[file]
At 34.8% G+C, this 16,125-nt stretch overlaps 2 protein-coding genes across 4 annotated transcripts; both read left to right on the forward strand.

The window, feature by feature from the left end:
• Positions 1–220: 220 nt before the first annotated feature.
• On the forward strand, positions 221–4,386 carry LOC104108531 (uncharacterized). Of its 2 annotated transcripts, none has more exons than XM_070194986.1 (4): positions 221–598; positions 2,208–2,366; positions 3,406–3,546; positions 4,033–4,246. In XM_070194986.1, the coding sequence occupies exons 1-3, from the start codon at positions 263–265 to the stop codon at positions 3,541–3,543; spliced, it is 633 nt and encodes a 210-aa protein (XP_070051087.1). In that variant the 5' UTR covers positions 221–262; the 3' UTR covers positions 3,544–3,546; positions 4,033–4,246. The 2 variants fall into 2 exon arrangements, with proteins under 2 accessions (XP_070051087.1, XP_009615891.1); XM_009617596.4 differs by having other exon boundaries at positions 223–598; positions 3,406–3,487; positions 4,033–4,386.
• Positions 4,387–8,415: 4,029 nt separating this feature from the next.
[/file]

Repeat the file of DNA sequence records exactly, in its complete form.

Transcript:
At 34.8% G+C, this 16,125-nt stretch overlaps 2 protein-coding genes across 4 annotated transcripts; both read left to right on the forward strand.

The window, feature by feature from the left end:
• Positions 1–220: 220 nt before the first annotated feature.
• On the forward strand, positions 221–4,386 carry LOC104108531 (uncharacterized). Of its 2 annotated transcripts, none has more exons than XM_070194986.1 (4): positions 221–598; positions 2,208–2,366; positions 3,406–3,546; positions 4,033–4,246. In XM_070194986.1, the coding sequence occupies exons 1-3, from the start codon at positions 263–265 to the stop codon at positions 3,541–3,543; spliced, it is 633 nt and encodes a 210-aa protein (XP_070051087.1). In that variant the 5' UTR covers positions 221–262; the 3' UTR covers positions 3,544–3,546; positions 4,033–4,246. The 2 variants fall into 2 exon arrangements, with proteins under 2 accessions (XP_070051087.1, XP_009615891.1); XM_009617596.4 differs by having other exon boundaries at positions 223–598; positions 3,406–3,487; positions 4,033–4,386.
• Positions 4,387–8,415: 4,029 nt separating this feature from the next.